Background The effect of CAG repeats on brain function below disease threshold has not been studied thoroughly. We sought to evaluate the possibility of assortative mating in a group of subjects recruited from the community and with no family history of Huntington’s.
Methods 85 healthy children ages 6–18 years of age were recruited from the surrounding community. The first 47 consecutive subjects were collected and a second set of subjects, n = 38 were enrolled after. These were treated as mutually exclusive samples. DNA was provided and CAG repeat measured. Spearman correlations were run evaluating the relationship between the two alleles in regard to CAG repeat length.
Results The first sample showed a significant correlation of r = 0.511, p = 0.0002, thus longer Allele1 lengths were associated with longer Allele2 lengths. The correlation for the 2nd sample, was similar at r = 0.528, p = 0.0007.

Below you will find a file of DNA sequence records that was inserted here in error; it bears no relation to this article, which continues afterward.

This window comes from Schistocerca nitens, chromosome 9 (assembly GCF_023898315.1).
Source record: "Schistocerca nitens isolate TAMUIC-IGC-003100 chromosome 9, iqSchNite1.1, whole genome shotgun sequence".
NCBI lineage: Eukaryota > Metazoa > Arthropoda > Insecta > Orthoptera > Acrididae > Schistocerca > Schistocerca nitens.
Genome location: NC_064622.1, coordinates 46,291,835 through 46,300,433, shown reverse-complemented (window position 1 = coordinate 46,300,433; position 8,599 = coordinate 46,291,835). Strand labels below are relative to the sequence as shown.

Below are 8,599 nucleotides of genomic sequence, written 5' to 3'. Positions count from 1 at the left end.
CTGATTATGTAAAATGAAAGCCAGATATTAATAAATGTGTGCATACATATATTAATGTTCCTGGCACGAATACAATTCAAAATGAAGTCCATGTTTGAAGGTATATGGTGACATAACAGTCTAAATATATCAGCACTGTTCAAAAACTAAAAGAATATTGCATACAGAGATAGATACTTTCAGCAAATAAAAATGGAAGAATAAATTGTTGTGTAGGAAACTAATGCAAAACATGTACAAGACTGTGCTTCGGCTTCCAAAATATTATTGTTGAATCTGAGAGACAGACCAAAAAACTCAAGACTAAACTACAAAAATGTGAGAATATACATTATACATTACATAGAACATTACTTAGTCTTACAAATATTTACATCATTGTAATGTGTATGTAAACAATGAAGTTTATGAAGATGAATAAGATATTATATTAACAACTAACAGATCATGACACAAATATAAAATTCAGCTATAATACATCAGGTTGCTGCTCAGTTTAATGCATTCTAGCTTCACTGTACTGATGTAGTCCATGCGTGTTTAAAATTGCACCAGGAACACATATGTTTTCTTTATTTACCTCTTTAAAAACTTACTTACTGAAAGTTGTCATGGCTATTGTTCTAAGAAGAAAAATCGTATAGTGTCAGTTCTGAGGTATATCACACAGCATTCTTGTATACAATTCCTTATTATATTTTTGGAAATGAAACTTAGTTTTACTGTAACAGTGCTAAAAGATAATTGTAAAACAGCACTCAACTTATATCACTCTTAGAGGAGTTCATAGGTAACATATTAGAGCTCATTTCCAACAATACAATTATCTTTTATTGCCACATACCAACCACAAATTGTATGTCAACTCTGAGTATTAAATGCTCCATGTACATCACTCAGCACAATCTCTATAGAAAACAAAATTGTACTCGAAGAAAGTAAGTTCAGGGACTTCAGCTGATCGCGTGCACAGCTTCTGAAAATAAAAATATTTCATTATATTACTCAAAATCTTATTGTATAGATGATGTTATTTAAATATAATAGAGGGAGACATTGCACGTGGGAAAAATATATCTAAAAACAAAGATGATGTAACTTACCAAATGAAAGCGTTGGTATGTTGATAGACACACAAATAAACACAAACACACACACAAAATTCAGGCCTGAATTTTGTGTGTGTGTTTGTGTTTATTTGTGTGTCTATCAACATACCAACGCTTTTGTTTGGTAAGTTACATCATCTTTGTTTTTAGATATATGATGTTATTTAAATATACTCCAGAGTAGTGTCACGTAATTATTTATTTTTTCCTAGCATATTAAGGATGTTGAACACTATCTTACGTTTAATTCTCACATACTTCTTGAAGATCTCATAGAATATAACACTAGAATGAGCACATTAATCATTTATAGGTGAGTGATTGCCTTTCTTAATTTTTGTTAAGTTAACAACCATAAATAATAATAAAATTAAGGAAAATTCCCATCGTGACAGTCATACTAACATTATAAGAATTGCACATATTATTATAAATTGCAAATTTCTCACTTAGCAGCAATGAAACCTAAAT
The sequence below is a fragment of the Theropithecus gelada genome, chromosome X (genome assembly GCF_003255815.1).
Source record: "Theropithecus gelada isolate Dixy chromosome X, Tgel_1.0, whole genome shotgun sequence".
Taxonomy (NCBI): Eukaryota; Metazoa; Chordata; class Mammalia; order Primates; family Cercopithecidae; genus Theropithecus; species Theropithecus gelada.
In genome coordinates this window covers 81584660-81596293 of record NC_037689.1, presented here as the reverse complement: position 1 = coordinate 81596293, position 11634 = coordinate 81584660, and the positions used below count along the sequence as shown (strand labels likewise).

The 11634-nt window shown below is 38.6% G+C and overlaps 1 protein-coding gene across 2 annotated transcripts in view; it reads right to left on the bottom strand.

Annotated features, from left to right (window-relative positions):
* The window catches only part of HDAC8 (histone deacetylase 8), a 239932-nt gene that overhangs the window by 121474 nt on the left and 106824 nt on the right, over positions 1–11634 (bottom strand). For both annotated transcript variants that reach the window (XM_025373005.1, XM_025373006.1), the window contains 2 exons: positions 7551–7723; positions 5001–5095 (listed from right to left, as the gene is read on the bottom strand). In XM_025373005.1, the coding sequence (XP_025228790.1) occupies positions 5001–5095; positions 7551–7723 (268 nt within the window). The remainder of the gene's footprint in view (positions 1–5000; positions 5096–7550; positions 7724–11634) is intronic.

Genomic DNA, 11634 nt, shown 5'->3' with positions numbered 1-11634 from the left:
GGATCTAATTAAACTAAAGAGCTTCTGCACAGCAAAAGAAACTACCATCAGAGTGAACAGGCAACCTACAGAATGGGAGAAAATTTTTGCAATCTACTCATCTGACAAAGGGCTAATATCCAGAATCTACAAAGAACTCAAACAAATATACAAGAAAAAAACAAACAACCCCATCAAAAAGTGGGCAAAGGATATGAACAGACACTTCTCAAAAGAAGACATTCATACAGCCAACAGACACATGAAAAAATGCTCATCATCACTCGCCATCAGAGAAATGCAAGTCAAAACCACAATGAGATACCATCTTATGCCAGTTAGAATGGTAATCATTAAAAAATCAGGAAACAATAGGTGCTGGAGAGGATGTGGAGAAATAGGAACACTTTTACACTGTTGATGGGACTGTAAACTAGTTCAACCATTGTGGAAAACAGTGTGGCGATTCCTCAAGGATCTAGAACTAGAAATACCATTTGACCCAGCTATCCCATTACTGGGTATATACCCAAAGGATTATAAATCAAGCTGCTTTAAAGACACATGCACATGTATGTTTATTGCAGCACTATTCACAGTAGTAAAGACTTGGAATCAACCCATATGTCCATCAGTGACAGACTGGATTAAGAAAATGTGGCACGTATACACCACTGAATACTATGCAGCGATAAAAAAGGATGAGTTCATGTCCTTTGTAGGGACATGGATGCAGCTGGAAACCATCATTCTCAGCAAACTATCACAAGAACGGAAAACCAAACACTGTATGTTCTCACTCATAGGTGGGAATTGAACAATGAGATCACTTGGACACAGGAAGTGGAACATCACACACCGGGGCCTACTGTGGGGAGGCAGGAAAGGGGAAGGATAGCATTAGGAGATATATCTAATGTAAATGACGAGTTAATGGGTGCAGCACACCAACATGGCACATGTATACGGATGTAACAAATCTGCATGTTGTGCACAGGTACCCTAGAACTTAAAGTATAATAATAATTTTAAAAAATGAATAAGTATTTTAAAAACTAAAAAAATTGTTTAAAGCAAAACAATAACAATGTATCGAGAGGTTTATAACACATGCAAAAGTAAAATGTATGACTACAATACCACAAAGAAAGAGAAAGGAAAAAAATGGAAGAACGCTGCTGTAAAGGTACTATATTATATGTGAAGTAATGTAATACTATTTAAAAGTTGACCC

Conclusion This simple analysis shows evidence that there is assortative mating in regard to CAG length of HTT. That is, the length of CAG repeat in the maternal allele of HTT strongly correlates with the length of the CAG repeat of the paternal allele of HTT, suggesting that the male and female pair mated based on the common feature of having a similar genotype (length of CAG repeat).
- CAG repeat length
- assortative mating
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